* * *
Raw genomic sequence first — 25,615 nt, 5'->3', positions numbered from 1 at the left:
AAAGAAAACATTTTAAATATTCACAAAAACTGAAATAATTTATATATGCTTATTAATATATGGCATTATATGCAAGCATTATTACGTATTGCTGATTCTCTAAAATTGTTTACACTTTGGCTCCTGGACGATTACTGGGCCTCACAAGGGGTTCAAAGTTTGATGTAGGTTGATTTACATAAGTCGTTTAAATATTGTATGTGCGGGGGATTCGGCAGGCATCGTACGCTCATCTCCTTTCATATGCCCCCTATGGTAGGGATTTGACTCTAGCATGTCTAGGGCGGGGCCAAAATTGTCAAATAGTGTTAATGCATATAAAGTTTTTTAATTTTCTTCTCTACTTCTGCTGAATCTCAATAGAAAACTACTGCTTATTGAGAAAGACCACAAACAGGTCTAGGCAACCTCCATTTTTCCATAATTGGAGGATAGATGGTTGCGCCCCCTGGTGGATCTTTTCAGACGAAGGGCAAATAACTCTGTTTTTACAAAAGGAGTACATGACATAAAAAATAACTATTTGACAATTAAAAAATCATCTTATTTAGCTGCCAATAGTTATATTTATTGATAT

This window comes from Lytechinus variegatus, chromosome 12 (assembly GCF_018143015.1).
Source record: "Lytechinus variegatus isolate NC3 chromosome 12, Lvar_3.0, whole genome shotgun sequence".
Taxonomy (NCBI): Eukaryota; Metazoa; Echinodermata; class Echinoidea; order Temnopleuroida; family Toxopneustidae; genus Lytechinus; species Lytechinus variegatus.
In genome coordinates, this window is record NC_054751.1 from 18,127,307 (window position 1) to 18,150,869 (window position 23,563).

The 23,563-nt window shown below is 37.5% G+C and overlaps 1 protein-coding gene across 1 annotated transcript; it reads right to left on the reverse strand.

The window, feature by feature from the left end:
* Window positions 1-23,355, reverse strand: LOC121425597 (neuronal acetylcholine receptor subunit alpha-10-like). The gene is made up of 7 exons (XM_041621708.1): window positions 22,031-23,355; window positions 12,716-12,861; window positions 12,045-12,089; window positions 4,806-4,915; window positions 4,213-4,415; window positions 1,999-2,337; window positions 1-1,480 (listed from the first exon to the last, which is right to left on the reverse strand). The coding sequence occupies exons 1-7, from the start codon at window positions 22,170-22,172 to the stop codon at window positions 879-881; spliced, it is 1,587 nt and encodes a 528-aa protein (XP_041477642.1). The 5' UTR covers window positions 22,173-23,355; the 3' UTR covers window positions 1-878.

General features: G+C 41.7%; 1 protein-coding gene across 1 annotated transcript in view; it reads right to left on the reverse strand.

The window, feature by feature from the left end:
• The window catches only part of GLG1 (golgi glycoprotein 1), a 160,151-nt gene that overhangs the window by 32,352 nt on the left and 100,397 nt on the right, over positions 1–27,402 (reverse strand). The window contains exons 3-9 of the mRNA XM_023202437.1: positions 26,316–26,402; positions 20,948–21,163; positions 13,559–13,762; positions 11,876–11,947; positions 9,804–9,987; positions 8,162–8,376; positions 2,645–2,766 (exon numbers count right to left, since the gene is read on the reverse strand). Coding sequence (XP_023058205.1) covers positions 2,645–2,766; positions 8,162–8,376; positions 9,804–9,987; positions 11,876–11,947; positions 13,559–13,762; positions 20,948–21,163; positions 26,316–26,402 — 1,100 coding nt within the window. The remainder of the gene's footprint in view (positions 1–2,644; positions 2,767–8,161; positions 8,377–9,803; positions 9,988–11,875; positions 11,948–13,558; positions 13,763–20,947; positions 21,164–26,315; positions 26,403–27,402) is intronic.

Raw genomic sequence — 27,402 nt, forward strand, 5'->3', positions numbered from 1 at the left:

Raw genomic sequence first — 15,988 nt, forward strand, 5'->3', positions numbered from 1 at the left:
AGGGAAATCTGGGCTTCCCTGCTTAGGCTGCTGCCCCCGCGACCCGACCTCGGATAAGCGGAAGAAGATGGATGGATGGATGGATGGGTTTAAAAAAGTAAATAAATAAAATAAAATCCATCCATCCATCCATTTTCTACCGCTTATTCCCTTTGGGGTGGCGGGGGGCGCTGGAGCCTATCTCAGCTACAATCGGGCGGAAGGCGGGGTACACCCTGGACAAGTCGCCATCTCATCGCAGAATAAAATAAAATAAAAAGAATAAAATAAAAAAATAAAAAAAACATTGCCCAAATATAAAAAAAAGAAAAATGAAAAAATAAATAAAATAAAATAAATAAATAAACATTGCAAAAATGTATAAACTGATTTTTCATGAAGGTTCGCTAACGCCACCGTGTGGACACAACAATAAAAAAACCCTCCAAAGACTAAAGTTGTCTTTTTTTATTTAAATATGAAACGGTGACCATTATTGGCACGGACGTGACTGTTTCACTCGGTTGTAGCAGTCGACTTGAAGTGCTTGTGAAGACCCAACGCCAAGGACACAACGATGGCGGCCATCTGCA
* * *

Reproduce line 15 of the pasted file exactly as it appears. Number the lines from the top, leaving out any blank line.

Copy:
AGGGAAATCTGGGCTTCCCTGCTTAGGCTGCTGCCCCCGCGACCCGACCTCGGATAAGCGGAAGAAGATGGATGGATGGATGGATGGGTTTAAAAAAGTAAATAAATAAAATAAAATCCATCCATCCATCCATTTTCTACCGCTTATTCCCTTTGGGGTGGCGGGGGGCGCTGGAGCCTATCTCAGCTACAATCGGGCGGAAGGCGGGGTACACCCTGGACAAGTCGCCATCTCATCGCAGAATAAAATAAAATAAAAAGAATAAAATAAAAAAATAAAAAAAACATTGCCCAAATATAAAAAAAAGAAAAATGAAAAAATAAATAAAATAAAATAAATAAATAAACATTGCAAAAATGTATAAACTGATTTTTCATGAAGGTTCGCTAACGCCACCGTGTGGACACAACAATAAAAAAACCCTCCAAAGACTAAAGTTGTCTTTTTTTATTTAAATATGAAACGGTGACCATTATTGGCACGGACGTGACTGTTTCACTCGGTTGTAGCAGTCGACTTGAAGTGCTTGTGAAGACCCAACGCCAAGGACACAACGATGGCGGCCATCTGCA